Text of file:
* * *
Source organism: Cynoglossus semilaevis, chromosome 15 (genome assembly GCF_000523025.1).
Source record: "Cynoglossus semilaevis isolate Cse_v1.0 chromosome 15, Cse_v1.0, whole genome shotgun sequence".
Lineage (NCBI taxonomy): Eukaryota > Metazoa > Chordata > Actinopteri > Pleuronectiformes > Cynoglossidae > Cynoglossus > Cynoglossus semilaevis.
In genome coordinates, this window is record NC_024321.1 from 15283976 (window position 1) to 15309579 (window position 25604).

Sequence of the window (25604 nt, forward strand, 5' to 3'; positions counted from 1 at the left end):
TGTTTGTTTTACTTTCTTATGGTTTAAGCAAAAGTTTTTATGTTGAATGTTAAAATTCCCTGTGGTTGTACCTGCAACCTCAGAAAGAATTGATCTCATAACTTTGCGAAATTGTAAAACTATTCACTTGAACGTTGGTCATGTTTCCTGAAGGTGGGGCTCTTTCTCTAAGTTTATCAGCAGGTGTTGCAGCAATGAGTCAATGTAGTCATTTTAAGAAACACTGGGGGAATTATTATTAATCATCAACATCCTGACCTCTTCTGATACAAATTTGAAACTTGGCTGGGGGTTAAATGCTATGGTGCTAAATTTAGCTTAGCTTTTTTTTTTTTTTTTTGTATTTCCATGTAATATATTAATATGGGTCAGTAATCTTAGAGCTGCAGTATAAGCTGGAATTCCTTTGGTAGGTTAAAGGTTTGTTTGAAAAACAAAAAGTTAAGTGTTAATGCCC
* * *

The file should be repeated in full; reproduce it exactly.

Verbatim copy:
Source organism: Cynoglossus semilaevis, chromosome 15 (genome assembly GCF_000523025.1).
Source record: "Cynoglossus semilaevis isolate Cse_v1.0 chromosome 15, Cse_v1.0, whole genome shotgun sequence".
Lineage (NCBI taxonomy): Eukaryota > Metazoa > Chordata > Actinopteri > Pleuronectiformes > Cynoglossidae > Cynoglossus > Cynoglossus semilaevis.
In genome coordinates, this window is record NC_024321.1 from 15283976 (window position 1) to 15309579 (window position 25604).

Sequence of the window (25604 nt, forward strand, 5' to 3'; positions counted from 1 at the left end):
TGTTTGTTTTACTTTCTTATGGTTTAAGCAAAAGTTTTTATGTTGAATGTTAAAATTCCCTGTGGTTGTACCTGCAACCTCAGAAAGAATTGATCTCATAACTTTGCGAAATTGTAAAACTATTCACTTGAACGTTGGTCATGTTTCCTGAAGGTGGGGCTCTTTCTCTAAGTTTATCAGCAGGTGTTGCAGCAATGAGTCAATGTAGTCATTTTAAGAAACACTGGGGGAATTATTATTAATCATCAACATCCTGACCTCTTCTGATACAAATTTGAAACTTGGCTGGGGGTTAAATGCTATGGTGCTAAATTTAGCTTAGCTTTTTTTTTTTTTTTTTGTATTTCCATGTAATATATTAATATGGGTCAGTAATCTTAGAGCTGCAGTATAAGCTGGAATTCCTTTGGTAGGTTAAAGGTTTGTTTGAAAAACAAAAAGTTAAGTGTTAATGCCC